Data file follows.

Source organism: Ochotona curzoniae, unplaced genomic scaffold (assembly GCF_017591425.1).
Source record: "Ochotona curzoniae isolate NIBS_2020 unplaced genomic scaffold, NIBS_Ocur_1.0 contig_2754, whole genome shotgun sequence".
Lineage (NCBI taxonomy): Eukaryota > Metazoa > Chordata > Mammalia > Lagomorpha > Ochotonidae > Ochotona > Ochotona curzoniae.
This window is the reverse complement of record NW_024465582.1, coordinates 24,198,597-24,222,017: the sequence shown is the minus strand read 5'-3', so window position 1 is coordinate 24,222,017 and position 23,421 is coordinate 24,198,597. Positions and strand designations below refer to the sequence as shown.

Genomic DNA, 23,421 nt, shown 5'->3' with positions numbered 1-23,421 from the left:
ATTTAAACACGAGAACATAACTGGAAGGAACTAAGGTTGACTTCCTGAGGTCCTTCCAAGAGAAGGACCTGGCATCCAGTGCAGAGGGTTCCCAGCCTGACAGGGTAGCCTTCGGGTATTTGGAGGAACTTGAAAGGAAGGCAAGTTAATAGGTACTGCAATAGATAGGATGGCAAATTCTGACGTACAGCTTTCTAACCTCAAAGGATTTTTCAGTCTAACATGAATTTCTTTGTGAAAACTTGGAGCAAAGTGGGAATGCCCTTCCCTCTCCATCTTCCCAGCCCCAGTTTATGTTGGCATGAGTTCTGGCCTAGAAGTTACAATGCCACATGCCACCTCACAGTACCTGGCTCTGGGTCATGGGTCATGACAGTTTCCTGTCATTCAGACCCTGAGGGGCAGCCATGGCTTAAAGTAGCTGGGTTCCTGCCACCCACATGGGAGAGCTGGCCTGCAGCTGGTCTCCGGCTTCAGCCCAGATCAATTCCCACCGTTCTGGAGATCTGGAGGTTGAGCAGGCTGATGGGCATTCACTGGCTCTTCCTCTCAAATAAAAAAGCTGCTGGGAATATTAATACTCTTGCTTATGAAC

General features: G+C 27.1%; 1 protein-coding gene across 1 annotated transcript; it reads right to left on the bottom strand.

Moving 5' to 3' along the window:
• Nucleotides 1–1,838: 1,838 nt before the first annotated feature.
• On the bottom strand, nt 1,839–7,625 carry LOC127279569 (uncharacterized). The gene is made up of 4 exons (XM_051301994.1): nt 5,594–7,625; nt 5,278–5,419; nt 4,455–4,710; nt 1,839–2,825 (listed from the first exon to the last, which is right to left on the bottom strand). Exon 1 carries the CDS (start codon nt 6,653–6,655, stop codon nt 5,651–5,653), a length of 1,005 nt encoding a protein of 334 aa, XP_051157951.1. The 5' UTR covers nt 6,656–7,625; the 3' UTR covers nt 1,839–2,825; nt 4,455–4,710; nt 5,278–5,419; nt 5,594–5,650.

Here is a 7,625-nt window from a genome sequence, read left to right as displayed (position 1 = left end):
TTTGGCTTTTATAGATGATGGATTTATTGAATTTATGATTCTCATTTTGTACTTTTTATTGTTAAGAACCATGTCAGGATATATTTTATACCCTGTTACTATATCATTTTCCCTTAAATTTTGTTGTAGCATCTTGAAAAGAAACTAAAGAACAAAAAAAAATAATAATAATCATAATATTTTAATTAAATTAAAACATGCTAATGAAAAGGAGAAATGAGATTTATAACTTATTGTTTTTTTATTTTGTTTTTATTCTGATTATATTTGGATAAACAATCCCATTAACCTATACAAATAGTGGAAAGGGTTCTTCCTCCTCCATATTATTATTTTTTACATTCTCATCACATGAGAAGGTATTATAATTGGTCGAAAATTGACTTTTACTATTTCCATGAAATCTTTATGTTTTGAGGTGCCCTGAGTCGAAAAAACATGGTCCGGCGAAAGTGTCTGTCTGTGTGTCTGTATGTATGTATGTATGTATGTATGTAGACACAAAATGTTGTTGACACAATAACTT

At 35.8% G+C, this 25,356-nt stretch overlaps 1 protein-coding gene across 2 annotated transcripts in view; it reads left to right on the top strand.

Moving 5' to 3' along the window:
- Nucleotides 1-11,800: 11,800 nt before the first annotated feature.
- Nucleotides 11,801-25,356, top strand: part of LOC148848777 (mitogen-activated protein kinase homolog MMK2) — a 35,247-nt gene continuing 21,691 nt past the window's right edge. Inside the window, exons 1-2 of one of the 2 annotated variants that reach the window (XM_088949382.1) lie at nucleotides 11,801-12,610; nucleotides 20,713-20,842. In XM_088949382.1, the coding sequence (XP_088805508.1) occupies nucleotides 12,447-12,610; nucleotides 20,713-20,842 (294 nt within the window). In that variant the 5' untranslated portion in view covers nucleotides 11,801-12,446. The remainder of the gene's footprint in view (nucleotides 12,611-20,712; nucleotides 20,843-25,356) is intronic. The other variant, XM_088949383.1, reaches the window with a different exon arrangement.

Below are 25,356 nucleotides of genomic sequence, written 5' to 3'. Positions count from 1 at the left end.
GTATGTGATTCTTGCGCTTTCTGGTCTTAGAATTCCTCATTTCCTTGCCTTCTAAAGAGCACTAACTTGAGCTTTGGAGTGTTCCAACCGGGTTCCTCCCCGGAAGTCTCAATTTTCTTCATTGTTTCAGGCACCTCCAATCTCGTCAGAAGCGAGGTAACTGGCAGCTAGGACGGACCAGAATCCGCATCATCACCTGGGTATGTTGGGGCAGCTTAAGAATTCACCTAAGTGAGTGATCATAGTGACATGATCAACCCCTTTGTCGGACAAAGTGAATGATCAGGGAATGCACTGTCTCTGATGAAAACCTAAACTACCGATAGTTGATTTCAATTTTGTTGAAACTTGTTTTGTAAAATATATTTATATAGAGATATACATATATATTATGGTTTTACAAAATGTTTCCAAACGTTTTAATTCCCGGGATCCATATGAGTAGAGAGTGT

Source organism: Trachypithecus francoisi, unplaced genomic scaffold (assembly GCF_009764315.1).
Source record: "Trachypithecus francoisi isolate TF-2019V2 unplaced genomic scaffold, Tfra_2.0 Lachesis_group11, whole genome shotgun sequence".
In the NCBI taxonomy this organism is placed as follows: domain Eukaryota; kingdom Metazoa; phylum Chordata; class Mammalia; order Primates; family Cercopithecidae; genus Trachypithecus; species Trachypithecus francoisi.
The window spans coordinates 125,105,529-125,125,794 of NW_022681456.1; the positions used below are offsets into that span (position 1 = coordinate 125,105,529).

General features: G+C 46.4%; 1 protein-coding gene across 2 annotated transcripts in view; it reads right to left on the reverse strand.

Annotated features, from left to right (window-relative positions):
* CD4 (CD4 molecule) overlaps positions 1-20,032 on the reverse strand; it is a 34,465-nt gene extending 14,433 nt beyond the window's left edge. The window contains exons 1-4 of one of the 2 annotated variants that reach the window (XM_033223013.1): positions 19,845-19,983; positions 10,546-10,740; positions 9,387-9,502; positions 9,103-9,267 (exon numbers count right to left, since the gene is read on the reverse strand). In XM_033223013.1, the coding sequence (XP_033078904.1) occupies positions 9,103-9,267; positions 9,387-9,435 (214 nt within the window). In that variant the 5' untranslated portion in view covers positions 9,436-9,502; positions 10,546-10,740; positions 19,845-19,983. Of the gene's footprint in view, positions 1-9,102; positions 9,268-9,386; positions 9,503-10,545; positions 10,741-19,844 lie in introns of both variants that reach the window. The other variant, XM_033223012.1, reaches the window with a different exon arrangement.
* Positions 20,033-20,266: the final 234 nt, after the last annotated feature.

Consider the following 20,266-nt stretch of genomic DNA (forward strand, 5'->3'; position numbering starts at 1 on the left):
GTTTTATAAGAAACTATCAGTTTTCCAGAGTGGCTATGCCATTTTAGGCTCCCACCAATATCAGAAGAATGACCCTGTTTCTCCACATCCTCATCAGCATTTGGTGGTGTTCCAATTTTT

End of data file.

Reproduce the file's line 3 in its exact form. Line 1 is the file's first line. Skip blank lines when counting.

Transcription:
Lineage (NCBI taxonomy): Eukaryota > Metazoa > Chordata > Mammalia > Lagomorpha > Ochotonidae > Ochotona > Ochotona curzoniae.